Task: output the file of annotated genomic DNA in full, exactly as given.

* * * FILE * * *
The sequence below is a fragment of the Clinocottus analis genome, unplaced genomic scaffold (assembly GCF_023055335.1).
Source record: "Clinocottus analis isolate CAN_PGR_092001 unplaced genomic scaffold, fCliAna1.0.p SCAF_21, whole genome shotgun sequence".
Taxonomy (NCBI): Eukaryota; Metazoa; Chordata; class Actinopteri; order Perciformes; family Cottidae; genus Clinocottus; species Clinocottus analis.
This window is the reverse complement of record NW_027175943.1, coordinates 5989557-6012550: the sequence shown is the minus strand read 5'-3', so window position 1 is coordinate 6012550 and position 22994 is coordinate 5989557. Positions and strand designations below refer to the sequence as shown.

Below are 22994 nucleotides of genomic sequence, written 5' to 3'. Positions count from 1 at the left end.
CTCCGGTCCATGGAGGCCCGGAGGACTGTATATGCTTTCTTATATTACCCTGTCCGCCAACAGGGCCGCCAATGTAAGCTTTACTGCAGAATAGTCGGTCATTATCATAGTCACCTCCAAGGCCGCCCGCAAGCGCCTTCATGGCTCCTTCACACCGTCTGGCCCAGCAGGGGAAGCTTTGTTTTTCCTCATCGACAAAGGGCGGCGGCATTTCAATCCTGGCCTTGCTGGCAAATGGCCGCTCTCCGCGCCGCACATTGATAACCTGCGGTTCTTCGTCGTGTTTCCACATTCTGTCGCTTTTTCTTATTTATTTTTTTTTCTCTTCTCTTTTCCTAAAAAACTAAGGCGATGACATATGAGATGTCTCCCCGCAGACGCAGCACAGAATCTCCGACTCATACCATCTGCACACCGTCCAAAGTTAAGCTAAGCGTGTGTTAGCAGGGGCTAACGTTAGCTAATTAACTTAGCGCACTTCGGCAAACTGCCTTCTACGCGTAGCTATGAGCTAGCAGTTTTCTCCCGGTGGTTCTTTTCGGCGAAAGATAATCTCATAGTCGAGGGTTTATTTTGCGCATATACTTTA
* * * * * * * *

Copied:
The sequence below is a fragment of the Clinocottus analis genome, unplaced genomic scaffold (assembly GCF_023055335.1).
Source record: "Clinocottus analis isolate CAN_PGR_092001 unplaced genomic scaffold, fCliAna1.0.p SCAF_21, whole genome shotgun sequence".
Taxonomy (NCBI): Eukaryota; Metazoa; Chordata; class Actinopteri; order Perciformes; family Cottidae; genus Clinocottus; species Clinocottus analis.
This window is the reverse complement of record NW_027175943.1, coordinates 5989557-6012550: the sequence shown is the minus strand read 5'-3', so window position 1 is coordinate 6012550 and position 22994 is coordinate 5989557. Positions and strand designations below refer to the sequence as shown.

Below are 22994 nucleotides of genomic sequence, written 5' to 3'. Positions count from 1 at the left end.
CTCCGGTCCATGGAGGCCCGGAGGACTGTATATGCTTTCTTATATTACCCTGTCCGCCAACAGGGCCGCCAATGTAAGCTTTACTGCAGAATAGTCGGTCATTATCATAGTCACCTCCAAGGCCGCCCGCAAGCGCCTTCATGGCTCCTTCACACCGTCTGGCCCAGCAGGGGAAGCTTTGTTTTTCCTCATCGACAAAGGGCGGCGGCATTTCAATCCTGGCCTTGCTGGCAAATGGCCGCTCTCCGCGCCGCACATTGATAACCTGCGGTTCTTCGTCGTGTTTCCACATTCTGTCGCTTTTTCTTATTTATTTTTTTTTCTCTTCTCTTTTCCTAAAAAACTAAGGCGATGACATATGAGATGTCTCCCCGCAGACGCAGCACAGAATCTCCGACTCATACCATCTGCACACCGTCCAAAGTTAAGCTAAGCGTGTGTTAGCAGGGGCTAACGTTAGCTAATTAACTTAGCGCACTTCGGCAAACTGCCTTCTACGCGTAGCTATGAGCTAGCAGTTTTCTCCCGGTGGTTCTTTTCGGCGAAAGATAATCTCATAGTCGAGGGTTTATTTTGCGCATATACTTTA